Trust During The Interview Process

I’ve been on both sides of the interview table a number of times and I can tell you that there’s a huge divide between the best experiences I’ve had and the worst ones. If we’re being honest, there’s a pretty big divide between the mediocre ones and the worst ones too.

One of the largest variables that you can change which will have an almost immediate impact is Trust.

Trust the candidate. Seriously. You want the candidate to trust you, but to get that Trust, you are going to have to extend Trust first. Otherwise, you’re going to be operating from a position of mutual distrust and, as a general rule, that doesn’t work out very well.

I know there are people reading this who are going to say “We can’t trust them. People lie all the time and we can’t take that kind of risk”

Yes, people lie sometimes. My advice still stands – you will gain more from extending Trust to your candidates than you will lose doing so. You’ll most certainly gain more by trusting them than you’d lose by not trusting them.

I’ve hired quite a few people. In all of that time, I’ve had a single not-so-great hire that I can think of off of the top of my head. Not to be immodest, but that’s not a bad track record.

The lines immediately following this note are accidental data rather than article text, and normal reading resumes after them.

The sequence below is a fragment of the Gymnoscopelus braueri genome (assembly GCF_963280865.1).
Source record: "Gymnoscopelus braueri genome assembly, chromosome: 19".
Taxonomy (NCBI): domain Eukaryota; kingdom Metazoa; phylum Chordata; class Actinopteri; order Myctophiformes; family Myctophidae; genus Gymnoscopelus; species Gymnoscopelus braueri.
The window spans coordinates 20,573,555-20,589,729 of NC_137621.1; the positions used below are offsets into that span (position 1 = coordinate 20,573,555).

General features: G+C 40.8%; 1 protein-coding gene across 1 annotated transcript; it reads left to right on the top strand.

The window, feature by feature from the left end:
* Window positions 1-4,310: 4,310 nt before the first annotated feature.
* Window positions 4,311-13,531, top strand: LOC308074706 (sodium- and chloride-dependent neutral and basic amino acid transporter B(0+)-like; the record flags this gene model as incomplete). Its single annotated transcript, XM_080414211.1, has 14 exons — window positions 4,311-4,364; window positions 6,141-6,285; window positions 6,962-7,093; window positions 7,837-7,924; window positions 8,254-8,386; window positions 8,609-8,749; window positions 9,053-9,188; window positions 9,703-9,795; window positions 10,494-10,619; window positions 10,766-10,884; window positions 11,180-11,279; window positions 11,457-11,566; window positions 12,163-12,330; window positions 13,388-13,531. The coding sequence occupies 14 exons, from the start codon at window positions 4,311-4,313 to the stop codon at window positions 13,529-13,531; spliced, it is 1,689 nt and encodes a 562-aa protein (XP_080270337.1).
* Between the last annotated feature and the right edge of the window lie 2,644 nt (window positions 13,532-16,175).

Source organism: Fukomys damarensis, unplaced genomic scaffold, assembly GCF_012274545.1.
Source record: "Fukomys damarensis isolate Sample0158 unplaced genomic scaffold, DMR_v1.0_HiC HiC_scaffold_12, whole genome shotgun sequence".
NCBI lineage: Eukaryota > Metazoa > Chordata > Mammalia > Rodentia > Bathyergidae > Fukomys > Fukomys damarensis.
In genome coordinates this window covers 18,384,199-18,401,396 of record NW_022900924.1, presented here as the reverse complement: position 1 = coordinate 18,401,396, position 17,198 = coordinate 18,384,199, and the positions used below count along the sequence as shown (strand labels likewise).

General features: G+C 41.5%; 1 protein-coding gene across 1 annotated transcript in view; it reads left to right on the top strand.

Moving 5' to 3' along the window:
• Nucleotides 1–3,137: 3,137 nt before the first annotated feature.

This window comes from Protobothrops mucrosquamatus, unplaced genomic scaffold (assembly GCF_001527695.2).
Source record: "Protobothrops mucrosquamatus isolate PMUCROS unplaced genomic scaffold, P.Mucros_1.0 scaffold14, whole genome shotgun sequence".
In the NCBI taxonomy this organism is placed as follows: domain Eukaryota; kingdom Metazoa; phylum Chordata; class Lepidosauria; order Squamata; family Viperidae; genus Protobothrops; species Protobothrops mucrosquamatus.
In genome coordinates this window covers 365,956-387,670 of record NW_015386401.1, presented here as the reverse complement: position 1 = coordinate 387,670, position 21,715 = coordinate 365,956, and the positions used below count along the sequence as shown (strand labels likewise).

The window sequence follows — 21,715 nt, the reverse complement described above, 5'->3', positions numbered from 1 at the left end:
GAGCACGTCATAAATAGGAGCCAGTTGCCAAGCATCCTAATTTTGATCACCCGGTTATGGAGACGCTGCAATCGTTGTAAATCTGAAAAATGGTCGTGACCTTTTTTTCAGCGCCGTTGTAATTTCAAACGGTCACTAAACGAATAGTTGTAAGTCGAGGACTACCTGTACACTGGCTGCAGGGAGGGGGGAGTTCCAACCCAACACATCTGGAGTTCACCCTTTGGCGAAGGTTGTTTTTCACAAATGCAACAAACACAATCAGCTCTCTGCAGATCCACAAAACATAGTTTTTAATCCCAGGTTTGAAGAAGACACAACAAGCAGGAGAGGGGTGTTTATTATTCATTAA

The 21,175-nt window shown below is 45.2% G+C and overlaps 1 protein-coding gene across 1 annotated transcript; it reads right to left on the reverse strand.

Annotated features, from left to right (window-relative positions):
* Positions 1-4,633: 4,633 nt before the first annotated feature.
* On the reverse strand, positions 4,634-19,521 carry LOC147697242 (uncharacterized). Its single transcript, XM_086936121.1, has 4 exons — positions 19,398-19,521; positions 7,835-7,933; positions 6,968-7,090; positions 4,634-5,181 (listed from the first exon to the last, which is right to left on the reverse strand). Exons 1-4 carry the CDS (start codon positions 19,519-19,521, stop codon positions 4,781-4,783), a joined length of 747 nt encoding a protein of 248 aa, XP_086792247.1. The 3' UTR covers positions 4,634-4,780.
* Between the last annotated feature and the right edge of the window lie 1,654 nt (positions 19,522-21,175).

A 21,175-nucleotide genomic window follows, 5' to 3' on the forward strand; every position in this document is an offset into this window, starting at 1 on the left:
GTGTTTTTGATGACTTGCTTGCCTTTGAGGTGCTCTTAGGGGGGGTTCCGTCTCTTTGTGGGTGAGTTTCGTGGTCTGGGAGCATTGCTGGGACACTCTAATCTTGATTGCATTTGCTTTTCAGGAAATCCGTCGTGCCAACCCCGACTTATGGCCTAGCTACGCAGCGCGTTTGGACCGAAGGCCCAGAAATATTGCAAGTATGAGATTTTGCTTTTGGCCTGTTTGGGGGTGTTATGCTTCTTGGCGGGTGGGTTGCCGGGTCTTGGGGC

I have, however, seen a number of things from hiring managers and recruiters that I wouldn’t consider a red flag so much as a marching band complete with flag corps and maybe a few horses decked out in feathers and sequins.

A couple of notable examples:

Demanding to see a potential candidate’s ID to prove they are who they say when you call them to discuss positions with companies that you are sourcing for. You also don’t need to have them fill out paperwork complete with reference list just to discuss opportunities that you may have.

Crawling into every nook and cranny of experience a candidate has had over a decade (or longer) career. A simple conversation about what they’ve done and the challenges they’ve dealt with can generally tell you whether or not a candidate passes the sniff test – especially early in the process. If you can’t tell this from a conversation, you probably shouldn’t be the one having it…

During the course of the conversation, you can dig into the things they go over in order to gauge their skill level, but that doesn’t really take an interrogation either. You’re talking to someone you want to be your peer. Act like it.

The sad thing is that the two examples above aren’t exaggerations at all. In fact, I’ve had people try to do the second one more times than I care to think about. If we expand it out to my circle of friends, both of these things have happened a depressing number of times.

Thankfully, since my friends and I have the ability to do so, those recruiters and managers are quickly (and usually politely) informed that we are not going to tolerate that sort of behavior, the interview/conversation is ended, and they go on our List of people to not work with again. This has the added benefit of dissuading them from doing it to others.

Remember that an interview process is a two-way street. The candidate should be deciding whether they want to work with you just as much as you are deciding on them. If you display a lack of Trust during your conversations, what are they going to reasonably expect if they said “yes” to working with you?

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